Development environments for Windows. (Column)
by Tom Campbell
You can create complex data-validation procedures and filters without any programming at all.
This month we'll walk through a couple of significant Borland products, Borland C++ & Application Frameworks 3.0 and ObjectVision 2.0. Each will probably have a column of its own in the future, as each has a wildly divergent means of creating applications.
Because there's so much to cover, this column won't have any code this month. Check out COMPUTE/NET anyway because I've uploaded the source code to a number of utilities I use constantly.
Borland pulverized its competition when it entered the C++ market last year, simultaneously legitimizing what was--hard as it is to believe now--an uncertain future for that language. The company's flagship product is now Borland C++ & Application Frameworks 3.0, a gigantic development system for both DOS and Windows. It includes the latest version of Turbo Debugger, Turbo Assembler, Turbo Profiler, a C compiler, a C++ compiler, integrated environments for both DOS and Windows (finally), the Turbo Vision (for DOS) and ObjectWindows (for Windows) development libraries, the Whitewater Resource Toolkit, a Windows help compiler, a C++ container class library, support for C++ version 2.1 including some proposed extensions (notably templates), a ton of utilities, and the best example programs in the business.
It's become my preferred development environment for both C and C++, but it's not without problems. The integrated Windows environment is actually Turbo C++ for Windows, which also sells as a $149.95 product on its own; more on it in a moment. You still don't get a Windows-style debugger; Turbo Debugger runs under Windows, true, but in character mode. While it's a vast improvement over Microsoft's CodeView, which is no fun to use in Windows unless you have two monitors, it's no fun to snap in and out of graphics mode each time you step over a function call.
Debugging Windows apps is hard enough as it is. Turbo C++ for Windows, which is the first C++ integrated editor/compiler that runs under Windows, is a wonderful development environment. It has everything you'd expect in a Windows-based editor and the increasingly trendy toolbar for quick selection of common actions, but my favorite part is the ObjectBrowser. It's a visual representation of your program's function calls in a tree format, the programmer's equivalent of an outliner. My version of Turbo C++ is much buggier than a first release should be; I hope a .01 release fixes some of the bugs. Plan on saving your files all the time.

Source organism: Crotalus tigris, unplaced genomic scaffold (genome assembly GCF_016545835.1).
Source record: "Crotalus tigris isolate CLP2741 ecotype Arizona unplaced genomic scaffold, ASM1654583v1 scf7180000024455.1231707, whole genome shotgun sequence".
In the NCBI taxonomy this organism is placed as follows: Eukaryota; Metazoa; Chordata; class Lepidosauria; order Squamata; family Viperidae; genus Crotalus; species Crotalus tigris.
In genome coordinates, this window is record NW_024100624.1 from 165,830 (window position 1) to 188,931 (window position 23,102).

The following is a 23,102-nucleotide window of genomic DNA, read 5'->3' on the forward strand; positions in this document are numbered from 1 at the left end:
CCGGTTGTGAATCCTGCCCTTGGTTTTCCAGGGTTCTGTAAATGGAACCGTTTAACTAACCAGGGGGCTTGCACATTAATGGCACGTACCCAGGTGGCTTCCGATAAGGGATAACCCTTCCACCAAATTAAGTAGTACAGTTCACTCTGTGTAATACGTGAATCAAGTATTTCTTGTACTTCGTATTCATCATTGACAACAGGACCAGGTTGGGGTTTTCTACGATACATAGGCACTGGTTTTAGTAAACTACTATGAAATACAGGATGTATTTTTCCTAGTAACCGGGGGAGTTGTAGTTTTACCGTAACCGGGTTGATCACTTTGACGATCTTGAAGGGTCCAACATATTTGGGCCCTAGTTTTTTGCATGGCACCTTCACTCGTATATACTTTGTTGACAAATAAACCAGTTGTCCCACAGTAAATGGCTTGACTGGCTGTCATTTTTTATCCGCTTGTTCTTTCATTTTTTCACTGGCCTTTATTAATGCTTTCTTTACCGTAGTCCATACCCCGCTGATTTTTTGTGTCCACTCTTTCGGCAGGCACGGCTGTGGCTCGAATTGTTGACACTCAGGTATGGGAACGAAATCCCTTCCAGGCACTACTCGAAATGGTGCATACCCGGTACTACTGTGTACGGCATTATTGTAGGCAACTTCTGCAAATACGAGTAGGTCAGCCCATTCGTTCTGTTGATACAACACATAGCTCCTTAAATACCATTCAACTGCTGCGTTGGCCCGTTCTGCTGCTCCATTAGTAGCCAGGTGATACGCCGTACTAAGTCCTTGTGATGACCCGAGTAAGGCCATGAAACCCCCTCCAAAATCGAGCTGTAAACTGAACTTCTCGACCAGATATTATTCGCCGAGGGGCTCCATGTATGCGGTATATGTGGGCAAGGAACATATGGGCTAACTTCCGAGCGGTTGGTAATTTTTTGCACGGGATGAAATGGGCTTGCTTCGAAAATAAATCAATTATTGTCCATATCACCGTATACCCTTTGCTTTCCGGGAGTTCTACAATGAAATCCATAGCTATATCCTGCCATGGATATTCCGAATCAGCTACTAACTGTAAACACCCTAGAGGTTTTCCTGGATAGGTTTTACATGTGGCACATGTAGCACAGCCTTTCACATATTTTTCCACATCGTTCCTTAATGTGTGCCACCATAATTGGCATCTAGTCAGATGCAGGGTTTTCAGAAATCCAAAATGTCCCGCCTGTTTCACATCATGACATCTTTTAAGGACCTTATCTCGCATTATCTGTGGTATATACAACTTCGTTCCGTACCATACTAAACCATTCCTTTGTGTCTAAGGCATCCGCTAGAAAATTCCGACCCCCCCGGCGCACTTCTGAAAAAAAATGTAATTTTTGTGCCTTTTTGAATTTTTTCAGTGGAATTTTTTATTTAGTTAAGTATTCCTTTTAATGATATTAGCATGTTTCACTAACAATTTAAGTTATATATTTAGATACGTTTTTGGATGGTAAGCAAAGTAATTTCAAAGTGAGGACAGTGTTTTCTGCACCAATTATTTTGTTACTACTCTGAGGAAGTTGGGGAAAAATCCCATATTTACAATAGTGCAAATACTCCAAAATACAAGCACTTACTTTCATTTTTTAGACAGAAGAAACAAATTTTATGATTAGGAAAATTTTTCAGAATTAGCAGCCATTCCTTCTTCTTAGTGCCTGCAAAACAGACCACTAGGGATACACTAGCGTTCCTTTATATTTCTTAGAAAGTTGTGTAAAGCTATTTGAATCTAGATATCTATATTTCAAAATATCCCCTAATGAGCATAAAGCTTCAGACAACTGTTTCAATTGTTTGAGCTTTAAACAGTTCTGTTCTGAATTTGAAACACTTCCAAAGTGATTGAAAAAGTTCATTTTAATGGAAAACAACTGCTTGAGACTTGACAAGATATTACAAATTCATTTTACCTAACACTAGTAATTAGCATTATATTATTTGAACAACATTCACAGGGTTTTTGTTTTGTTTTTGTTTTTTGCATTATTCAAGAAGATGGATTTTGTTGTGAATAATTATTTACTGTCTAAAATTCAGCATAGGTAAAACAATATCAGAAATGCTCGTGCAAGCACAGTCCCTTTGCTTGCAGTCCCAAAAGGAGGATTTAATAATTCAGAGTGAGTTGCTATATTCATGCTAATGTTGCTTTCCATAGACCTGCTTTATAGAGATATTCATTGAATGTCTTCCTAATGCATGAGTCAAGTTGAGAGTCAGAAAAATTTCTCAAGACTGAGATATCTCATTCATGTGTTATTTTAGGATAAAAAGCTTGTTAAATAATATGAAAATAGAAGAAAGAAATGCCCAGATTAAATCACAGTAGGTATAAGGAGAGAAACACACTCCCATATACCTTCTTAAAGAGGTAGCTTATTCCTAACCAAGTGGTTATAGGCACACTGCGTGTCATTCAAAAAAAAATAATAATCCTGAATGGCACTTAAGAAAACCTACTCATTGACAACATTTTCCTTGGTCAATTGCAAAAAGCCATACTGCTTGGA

If you're on a budget, either Turbo C++ for Windows or Turbo C++ 2.0 for DOS is a great buy. Another recent Borland release is ObjectVision 2.0, a Windows database builder that straddles an uncomfortable line between being an end-user tool and a development environment--but it straddles it well. Nowhere does Borland have a quotable sentence or two describing just what ObjectVision is, so I'll try to do it.
ObjectVision is a visual design tool that lets you create Windows data-entry forms and the databases behind them with little or no programming. A form isn't limited to one database or even one format. Unbeknownst to you, a single form window can simultaneously be updating dBASE, Paradox, Btrieve, and ASCII databases while you enter data. OV lets you create stand-alone Windows databases, and you're allowed to distribute all the support files required to create turnkey systems for redistribution.
Whew! While that paragraph may not be pretty, it does the job. OV looks somewhat like a drawing program or forms-design program, but what you draw is the "live" data-entry form itself. Borland tends to view this as a front end to other databases, but I have nothing but praise for its use on a single-user system.
You can create complex data-validation procedures and filters without any programming at all, and a novel (if you haven't used such Macintosh products as Double Helix) visual "decision tree" lets you program using 1-2-3- or Quattro Pro-style @functions as a rudimentary, foolproof programming language. As a programmer, I found it a less-than-perfect environment; as a user, I must confess it's easy to learn and very fast to program in. A poorly documented but effective DLL interface allows plenty of access to OV's innards and a seamless way of extending its already considerable abilities. An obvious idea would be a DLL that lets you modify the access to dBASE memo fields, which are limited to 4096 characters through OV's editor. OV doesn't pretend to create reports or offer debugging facilities, but what it does, it does magnificently.
Should you buy it? At $100 (street price), if you need to create Windows data-entry forms of simple-to-medium complexity, it can't be beat. I imagine forward-thinking MIS departments are going wild about ObjectVision because it allows a naive user to update many, disparate databases from what appears and behaves like any other data-entry form.